As with many community-based organizations within NYCETC’s membership, clients’ lack of access to technology has made connecting with them and providing services more difficult. An April analysis of workforce providers across the city found that workforce organizations’ ability to support New Yorkers remotely during the pandemic in equitable and inclusive ways is hampered by the high rates of digital disconnection experienced by clients. Across the system, 13% of clients do not have a device and/or an internet connection; among small and mid-size organizations, which usually support more vulnerable populations with higher barriers to employment, the digital disconnection rate increases to 36%.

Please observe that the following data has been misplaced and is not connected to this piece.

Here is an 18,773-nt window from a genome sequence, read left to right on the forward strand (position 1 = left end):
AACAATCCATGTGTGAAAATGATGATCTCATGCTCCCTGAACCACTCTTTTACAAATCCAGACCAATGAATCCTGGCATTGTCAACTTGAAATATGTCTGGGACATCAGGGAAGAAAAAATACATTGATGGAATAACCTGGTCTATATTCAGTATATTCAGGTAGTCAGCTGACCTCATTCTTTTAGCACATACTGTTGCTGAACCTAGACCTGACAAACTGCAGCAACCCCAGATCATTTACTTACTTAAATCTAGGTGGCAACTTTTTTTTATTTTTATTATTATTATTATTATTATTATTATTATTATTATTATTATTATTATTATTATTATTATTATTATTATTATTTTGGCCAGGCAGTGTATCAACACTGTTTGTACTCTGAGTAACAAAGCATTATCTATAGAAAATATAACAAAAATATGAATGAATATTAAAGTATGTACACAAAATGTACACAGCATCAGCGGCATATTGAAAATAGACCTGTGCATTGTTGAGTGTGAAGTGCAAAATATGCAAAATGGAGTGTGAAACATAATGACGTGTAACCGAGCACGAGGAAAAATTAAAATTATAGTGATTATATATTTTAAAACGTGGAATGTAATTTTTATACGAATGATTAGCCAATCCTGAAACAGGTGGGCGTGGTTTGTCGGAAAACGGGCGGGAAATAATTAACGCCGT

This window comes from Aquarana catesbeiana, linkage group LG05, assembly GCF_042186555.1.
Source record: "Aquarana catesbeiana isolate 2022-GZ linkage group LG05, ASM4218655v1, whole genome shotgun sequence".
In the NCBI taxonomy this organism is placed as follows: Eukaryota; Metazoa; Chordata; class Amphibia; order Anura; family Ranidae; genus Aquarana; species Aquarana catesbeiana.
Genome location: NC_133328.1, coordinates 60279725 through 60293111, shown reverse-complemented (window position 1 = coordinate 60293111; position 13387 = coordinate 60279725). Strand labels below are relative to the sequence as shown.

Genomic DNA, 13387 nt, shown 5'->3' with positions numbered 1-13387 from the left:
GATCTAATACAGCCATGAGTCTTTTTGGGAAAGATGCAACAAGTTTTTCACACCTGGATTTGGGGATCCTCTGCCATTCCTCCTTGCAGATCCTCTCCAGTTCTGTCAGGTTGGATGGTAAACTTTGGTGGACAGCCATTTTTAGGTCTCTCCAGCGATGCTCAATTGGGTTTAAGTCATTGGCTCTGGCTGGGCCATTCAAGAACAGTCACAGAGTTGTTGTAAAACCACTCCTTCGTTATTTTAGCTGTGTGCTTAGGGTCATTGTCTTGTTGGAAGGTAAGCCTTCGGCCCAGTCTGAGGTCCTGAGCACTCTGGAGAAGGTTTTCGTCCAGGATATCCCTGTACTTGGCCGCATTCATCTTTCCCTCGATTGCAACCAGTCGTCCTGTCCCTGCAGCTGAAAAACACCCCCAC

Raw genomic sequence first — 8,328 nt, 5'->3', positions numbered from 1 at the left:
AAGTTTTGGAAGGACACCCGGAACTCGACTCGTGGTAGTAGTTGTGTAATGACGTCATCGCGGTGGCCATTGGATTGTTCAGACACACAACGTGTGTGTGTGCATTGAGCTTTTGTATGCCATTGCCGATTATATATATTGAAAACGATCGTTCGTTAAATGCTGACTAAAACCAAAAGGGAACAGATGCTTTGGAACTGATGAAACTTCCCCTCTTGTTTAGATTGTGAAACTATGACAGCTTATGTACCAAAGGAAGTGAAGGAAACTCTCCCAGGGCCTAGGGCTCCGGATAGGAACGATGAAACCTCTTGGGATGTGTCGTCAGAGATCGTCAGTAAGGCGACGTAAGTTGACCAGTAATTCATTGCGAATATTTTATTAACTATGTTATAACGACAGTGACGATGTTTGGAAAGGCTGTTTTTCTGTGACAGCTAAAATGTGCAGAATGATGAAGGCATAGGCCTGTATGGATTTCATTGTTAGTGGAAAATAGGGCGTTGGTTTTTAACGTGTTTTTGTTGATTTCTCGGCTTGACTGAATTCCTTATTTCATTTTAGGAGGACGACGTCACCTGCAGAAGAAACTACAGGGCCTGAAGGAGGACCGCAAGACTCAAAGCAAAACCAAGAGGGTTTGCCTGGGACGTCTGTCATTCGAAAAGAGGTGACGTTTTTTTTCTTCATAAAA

This digital disconnection further accentuates the lack of human connection that underlies the pandemic, which is particularly difficult for organizations like Henry Street, whose success is rooted in building nurturing communities that support and empower people in a holistic and integrated manner. To that end, Henry Street has made considerable effort to support workforce staff in finding new ways to motivate and support New Yorkers, including offering webinars in engaging clients online and providing laptops, conferencing software, and IT support to any staff who need them in their home offices. Henry Street has also provided considerable emotional support to those struggling with the challenges of working with clients remotely and dealing with their own fears and anxiety about the current crisis, including expanded employee mental health counseling.